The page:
In my life insurance practice, I work closely with an estate planning attorney. While I am not an attorney, I've learned quite a bit about probate. The following article discusses specifics of Michigan probate law, which is where I work, but the general gist of how probate works is similar in most states. Because probate laws and probate court costs and procedures do differ from state to state, seek the advice of a qualified probate/estate planning attorney in the state and county of your residence rather than assuming that this is exactly the same process in your home state.
What is probate?
In the year of 1463, "PROBATE" was defined as the "official proving of a will." Sounds simple, but if you've ever been involved in the process, you probably think differently.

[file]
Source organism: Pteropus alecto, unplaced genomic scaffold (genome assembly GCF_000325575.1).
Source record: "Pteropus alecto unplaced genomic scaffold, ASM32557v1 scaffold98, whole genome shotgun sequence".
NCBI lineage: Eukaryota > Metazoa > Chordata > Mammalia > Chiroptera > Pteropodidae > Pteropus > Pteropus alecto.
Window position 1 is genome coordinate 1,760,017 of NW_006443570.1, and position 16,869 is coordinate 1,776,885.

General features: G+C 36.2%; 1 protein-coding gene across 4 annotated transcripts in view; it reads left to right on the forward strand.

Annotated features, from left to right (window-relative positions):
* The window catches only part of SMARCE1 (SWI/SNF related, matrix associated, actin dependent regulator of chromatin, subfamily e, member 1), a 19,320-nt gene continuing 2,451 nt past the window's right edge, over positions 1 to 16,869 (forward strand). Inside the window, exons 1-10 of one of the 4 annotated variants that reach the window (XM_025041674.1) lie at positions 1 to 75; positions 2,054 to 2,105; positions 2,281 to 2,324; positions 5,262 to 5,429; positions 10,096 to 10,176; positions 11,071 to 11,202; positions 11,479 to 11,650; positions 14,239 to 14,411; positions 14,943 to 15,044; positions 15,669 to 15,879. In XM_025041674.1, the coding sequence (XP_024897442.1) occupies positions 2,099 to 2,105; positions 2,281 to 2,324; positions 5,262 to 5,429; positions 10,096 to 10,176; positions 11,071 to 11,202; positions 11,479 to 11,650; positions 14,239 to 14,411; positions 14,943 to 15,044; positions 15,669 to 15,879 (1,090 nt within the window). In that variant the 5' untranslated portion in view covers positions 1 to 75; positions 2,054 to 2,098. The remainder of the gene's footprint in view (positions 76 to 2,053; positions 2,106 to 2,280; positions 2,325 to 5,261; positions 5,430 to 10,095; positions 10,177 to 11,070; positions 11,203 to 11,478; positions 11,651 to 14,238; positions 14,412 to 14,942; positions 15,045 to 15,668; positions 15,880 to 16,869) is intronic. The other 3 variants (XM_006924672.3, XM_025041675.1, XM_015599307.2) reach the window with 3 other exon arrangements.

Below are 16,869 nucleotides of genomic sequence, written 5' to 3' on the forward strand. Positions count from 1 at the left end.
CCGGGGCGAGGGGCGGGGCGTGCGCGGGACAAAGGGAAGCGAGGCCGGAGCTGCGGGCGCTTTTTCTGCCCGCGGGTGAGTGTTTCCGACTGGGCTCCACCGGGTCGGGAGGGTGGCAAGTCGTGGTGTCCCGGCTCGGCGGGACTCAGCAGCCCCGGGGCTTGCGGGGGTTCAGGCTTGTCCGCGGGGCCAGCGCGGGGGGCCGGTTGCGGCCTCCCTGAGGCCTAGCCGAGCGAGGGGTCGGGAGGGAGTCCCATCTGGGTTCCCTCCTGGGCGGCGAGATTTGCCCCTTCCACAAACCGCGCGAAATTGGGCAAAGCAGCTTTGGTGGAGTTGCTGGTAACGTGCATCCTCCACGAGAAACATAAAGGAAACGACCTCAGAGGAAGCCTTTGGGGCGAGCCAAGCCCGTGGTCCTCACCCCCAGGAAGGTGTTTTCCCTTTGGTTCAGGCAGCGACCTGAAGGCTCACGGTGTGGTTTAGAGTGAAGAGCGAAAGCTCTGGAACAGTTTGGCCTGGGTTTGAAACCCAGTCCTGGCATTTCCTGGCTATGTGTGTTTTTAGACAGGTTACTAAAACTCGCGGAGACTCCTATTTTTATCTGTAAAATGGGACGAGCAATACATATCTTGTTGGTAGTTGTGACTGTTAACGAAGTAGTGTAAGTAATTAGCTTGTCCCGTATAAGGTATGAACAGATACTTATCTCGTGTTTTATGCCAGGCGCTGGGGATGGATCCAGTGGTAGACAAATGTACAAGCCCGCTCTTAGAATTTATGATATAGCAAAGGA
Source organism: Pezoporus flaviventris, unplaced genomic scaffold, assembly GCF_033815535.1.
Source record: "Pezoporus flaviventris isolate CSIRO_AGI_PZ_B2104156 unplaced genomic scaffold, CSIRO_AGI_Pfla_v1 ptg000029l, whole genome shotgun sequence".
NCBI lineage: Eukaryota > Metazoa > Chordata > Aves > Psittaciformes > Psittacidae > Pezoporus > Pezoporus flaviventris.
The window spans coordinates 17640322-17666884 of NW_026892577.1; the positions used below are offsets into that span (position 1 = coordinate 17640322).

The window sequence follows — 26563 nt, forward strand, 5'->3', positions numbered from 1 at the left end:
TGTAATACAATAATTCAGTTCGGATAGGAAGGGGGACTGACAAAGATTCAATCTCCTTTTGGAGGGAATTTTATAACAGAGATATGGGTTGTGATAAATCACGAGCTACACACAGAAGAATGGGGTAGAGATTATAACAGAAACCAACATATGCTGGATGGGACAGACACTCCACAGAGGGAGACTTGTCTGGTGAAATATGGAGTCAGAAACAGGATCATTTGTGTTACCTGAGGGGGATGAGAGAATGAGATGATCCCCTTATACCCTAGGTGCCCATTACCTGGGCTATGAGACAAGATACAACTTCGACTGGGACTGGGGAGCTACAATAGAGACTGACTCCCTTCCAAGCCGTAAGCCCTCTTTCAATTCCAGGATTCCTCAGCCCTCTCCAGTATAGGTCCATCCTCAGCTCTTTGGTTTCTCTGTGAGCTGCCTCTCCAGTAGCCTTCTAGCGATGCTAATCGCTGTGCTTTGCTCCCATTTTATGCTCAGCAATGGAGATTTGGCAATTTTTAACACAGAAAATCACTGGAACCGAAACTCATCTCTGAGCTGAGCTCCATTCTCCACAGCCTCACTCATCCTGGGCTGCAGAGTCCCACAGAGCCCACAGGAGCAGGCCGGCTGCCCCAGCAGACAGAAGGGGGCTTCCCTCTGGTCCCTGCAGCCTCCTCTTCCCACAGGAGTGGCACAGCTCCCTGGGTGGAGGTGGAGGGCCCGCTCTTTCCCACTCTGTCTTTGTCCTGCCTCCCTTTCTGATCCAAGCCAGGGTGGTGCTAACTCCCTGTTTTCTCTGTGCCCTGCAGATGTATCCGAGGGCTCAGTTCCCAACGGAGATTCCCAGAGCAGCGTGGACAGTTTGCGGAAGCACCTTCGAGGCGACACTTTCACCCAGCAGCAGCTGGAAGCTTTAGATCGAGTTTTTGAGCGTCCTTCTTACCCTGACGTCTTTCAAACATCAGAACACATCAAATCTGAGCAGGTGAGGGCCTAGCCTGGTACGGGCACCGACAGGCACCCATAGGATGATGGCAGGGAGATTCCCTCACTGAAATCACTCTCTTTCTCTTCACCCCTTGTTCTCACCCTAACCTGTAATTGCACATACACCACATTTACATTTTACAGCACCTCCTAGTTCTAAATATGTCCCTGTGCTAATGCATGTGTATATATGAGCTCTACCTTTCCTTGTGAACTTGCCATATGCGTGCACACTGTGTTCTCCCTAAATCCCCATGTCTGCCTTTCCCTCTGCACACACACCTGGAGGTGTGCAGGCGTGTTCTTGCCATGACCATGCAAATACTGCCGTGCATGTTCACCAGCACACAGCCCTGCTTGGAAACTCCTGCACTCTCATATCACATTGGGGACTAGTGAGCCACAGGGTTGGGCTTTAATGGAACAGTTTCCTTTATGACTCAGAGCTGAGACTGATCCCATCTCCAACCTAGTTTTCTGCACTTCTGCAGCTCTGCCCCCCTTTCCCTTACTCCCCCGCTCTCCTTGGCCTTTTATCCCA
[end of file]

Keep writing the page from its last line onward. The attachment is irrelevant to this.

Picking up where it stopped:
Let's talk purely monetary costs. First, to open an estate, there is a filing fee of $150. Then, a death notice to creditors will be published. Cost: 35-75$. You'll then pay a probate inventory fee. The amount of that fee is based upon a sliding scale derived from the value of the estate. This can range from a low of five dollars to a high of $1,487.50.
If you're handling the probate administration yourself, you'll continue on. However, if you retain an attorney to handle the work for you, you'll likely be paying him/her on an hourly basis. Probate work is typically charged at $175/hour to $350/hour. Simple probate cases are typically billed at the lower end of the hourly pay scale with the total cost falling in the $2,000 to $5,000 range. Lengthy, contested probate cases are typically billed at the higher end of the hourly pay scale and can cost tens of thousands of dollars.
image: Last Will and Testament from Flickr by Ken Mayer